TRIVIAL PURSUIT: This marks the second time Hamm has been an interview subject on Between Two Ferns.
BEYOND THE THEATERS: Netflix
CRITICAL MASS: As of 1/5/20: Rotten Tomatoes: 75% positive reviews: Metacritic: 59/100.
COMPARISON SHOPPING: Borat
FINAL RATING: 5/10
NEXT:
Kin

The Irishman


I heard he paints houses.

(2019) Gangster (NetflixRobert De Niro, Al Pacino, Joe Pesci, Harvey Keitel, Ray Romano, Bobby Cannavale, Anna Paquin, Stephen Graham, Stephanie Kurtzuba, Jack Huston, Katherine Narducci, Jesse Plemons, Domenick Lombardozzi, Paul Herman, Gary Basaraba, Marin Ireland, Lucy Gallina, Jonathan Morris, Jim Norton, Aleksa Paladino. Directed by Martin Scorsese

 

Much of the American fascination with the mob can be traced to Coppola’s The Godfather saga and the films of Martin Scorsese. If you take Mean Streets, GoodFellas, Casino and The Departed as part of the same franchise, The Irishman may well be the concluding episode in the saga.

This film, which has been winning the kind of effusive praise from critics normally reserved for pictures of their grandkids, follows the story of Frank Sheeran (De Niro), who went from being a war hero during the Second World War to a refrigerated truck driver, to a thug in the Philadelphia mob run by Russell Buffalino (Pesci)  to the bodyguard and right hand man of Teamsters boss Jimmy Hoffa (Pacino). We see Sheeran transverse the glory days of the mob, covering the late 40s all the way up until the mid-70s. While there are references to watershed moments in the history of American organized crime, this isn’t really a primer on the subject; rather, it is the point of view of an insider, one whose claims as to the disappearance of Hoffa – still considered unsolved to this day – are perhaps self-aggrandizing but there is at least some evidence that says it might have happened the way it’s depicted here.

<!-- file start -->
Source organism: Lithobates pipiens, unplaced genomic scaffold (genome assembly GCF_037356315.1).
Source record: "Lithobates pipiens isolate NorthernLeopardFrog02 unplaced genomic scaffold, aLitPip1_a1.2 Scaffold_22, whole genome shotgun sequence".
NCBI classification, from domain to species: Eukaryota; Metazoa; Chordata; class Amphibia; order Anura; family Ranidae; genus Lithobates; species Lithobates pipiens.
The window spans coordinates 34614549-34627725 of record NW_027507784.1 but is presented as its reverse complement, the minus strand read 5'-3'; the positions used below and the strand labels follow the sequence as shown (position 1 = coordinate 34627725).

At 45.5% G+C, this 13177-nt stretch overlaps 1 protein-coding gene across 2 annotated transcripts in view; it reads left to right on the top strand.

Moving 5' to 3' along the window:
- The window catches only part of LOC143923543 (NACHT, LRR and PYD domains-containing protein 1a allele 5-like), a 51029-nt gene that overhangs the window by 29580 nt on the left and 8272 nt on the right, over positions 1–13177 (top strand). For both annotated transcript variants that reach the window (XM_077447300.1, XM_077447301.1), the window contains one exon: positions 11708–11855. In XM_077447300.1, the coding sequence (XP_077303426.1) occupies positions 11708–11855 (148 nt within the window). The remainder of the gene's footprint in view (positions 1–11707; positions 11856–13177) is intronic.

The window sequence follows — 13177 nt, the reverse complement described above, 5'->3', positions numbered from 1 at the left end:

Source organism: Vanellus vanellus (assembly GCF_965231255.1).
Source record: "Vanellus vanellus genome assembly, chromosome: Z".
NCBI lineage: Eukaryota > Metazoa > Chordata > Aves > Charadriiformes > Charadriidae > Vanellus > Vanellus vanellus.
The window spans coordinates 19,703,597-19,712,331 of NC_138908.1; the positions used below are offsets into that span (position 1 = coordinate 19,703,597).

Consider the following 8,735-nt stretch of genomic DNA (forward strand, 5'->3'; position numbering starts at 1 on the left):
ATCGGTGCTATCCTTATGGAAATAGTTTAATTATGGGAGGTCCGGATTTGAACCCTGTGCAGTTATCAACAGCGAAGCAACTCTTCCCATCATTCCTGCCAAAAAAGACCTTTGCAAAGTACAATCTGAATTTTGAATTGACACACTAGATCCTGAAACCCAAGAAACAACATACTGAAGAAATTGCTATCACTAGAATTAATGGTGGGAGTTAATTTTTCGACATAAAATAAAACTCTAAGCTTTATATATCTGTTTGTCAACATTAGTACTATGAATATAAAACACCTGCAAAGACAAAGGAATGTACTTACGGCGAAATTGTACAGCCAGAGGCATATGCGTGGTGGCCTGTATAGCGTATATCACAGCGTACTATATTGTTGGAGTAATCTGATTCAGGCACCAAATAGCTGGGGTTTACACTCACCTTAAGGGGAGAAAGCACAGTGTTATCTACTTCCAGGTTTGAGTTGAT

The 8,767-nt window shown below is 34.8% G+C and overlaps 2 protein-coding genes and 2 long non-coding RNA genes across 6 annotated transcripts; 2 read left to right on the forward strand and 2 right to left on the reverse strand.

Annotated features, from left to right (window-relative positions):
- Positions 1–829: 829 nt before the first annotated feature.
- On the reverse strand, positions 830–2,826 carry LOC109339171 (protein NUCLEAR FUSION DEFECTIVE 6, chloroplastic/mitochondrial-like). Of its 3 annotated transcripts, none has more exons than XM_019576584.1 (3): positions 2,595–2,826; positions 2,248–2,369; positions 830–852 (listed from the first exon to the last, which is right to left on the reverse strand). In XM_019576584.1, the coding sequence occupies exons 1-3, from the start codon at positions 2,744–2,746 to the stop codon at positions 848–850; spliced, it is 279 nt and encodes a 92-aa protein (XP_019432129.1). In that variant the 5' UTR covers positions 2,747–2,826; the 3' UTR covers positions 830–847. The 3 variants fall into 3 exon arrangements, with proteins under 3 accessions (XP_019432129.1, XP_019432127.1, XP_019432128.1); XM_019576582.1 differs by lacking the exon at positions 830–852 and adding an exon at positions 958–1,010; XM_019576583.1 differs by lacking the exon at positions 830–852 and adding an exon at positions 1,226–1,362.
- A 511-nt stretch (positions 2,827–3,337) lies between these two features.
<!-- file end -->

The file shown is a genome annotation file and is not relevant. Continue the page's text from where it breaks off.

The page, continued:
I am being purposely vague as to the plot points because this is an intensely long movie – right around three and a half hours. While as of this writing it is still in certain select theaters around the country, and in all honesty, it should be seen on a big ass screen with a big ass booming sound system, the length makes this kind of prohibitive. Those who have short attention spans won’t be able to tolerate this and those of us who have mobility issues might find it preferable to watch this at home on Netflix, where it just debuted Thanksgiving eve.

Scorsese doesn’t skimp on the cast, with De Niro and Pacino as powerful as they have ever been in the film. Pacino, in fact, may count this alongside Michael Corleone and Tony Montana as the roles that will mark the absolute apex of his distinguished and memorable career. His fans will be delighted to watch this; those who can take or leave him can watch this and understand why others consider him one of the most gifted actors of his generation.